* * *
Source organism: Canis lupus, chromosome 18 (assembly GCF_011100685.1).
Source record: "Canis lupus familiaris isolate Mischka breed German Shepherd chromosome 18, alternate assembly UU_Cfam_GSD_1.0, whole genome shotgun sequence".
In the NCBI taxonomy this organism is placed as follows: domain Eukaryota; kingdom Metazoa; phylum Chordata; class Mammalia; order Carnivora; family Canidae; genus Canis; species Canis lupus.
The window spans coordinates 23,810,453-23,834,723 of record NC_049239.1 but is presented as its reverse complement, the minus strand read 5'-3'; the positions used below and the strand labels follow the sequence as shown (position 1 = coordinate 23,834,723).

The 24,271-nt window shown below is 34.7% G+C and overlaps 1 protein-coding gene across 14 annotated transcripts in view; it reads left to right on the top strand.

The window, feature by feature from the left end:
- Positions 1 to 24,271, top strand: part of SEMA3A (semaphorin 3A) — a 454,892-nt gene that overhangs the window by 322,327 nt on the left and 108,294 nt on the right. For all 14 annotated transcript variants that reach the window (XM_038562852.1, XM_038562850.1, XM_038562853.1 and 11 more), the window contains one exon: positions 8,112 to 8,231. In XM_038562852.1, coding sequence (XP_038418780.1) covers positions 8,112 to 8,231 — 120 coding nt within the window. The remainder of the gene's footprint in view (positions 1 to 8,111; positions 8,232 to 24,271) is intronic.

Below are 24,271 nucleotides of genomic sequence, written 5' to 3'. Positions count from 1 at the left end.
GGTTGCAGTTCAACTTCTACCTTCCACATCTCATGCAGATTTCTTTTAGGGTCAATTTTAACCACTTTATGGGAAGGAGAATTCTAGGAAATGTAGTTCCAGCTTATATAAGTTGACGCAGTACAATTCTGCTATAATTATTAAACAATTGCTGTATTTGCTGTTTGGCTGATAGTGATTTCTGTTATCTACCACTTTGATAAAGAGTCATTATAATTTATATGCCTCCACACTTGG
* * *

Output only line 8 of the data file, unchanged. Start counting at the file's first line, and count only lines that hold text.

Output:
Below are 24,271 nucleotides of genomic sequence, written 5' to 3'. Positions count from 1 at the left end.